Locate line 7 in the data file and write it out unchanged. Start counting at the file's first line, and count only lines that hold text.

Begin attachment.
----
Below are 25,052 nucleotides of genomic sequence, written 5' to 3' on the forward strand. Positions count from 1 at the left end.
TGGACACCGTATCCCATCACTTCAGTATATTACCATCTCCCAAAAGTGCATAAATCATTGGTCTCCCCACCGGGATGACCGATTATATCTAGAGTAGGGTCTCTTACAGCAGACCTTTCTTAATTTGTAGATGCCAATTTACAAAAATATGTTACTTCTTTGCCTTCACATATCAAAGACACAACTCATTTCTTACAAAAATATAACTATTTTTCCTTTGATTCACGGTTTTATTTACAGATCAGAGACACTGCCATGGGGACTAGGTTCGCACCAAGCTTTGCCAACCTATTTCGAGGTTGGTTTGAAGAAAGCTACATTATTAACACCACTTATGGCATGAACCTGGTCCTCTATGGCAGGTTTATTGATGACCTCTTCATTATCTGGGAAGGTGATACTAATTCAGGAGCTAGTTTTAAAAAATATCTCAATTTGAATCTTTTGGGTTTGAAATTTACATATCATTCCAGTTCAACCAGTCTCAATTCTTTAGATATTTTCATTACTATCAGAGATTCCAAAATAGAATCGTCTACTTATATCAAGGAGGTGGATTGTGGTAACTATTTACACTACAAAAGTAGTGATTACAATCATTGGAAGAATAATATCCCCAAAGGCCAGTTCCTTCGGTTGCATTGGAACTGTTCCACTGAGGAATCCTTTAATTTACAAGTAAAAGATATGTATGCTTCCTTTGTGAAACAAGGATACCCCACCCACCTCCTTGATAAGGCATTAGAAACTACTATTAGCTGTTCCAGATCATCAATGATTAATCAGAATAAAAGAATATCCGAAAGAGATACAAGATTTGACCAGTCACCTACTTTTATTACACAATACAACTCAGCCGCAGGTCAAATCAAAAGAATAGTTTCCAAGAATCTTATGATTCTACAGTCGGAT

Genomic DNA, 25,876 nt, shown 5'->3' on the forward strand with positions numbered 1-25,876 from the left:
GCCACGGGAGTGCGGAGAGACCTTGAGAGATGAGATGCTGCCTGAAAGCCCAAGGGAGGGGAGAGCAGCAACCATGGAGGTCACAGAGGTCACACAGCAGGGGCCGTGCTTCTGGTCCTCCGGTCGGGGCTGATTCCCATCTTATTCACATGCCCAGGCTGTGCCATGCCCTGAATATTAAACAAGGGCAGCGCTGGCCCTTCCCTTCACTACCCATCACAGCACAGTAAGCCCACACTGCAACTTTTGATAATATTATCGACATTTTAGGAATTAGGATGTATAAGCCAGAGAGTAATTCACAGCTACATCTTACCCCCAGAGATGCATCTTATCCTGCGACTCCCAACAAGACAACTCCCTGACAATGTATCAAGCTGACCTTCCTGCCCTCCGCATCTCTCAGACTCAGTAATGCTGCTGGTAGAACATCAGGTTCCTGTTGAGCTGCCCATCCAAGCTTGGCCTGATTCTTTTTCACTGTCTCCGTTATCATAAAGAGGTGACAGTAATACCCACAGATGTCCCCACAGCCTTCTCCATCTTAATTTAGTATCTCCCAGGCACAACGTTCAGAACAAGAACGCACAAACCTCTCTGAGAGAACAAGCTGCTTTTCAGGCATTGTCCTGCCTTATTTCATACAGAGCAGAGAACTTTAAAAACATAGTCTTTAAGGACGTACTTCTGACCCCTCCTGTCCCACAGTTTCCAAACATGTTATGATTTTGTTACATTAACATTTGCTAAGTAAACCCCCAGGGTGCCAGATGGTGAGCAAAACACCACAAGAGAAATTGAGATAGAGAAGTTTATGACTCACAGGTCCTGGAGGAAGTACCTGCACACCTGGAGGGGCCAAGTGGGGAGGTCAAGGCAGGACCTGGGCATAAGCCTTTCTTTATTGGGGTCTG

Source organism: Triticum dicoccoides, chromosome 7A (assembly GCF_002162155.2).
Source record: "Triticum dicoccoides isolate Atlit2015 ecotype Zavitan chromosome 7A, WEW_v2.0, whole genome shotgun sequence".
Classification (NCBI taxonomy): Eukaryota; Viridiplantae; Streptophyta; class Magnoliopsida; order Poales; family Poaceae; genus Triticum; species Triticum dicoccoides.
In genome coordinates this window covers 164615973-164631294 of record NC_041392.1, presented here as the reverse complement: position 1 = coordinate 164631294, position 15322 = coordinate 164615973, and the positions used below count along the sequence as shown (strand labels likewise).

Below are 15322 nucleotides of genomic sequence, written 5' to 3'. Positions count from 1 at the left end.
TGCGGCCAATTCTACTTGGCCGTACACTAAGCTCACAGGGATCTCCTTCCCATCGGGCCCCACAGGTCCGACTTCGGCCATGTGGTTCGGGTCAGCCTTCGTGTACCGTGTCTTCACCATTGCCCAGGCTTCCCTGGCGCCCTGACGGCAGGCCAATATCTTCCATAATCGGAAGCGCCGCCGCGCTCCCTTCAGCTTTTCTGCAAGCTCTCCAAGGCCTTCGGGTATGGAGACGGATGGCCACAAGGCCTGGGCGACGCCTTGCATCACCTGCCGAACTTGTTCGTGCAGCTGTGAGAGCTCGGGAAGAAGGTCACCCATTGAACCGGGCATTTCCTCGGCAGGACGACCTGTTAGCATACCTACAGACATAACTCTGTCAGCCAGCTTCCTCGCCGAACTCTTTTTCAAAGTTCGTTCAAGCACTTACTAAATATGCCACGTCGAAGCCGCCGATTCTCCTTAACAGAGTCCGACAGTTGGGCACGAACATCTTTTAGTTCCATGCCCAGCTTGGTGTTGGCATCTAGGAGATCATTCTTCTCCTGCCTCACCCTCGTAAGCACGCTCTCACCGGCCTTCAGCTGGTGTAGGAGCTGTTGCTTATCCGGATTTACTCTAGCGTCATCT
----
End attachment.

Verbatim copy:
Classification (NCBI taxonomy): Eukaryota; Viridiplantae; Streptophyta; class Magnoliopsida; order Poales; family Poaceae; genus Triticum; species Triticum dicoccoides.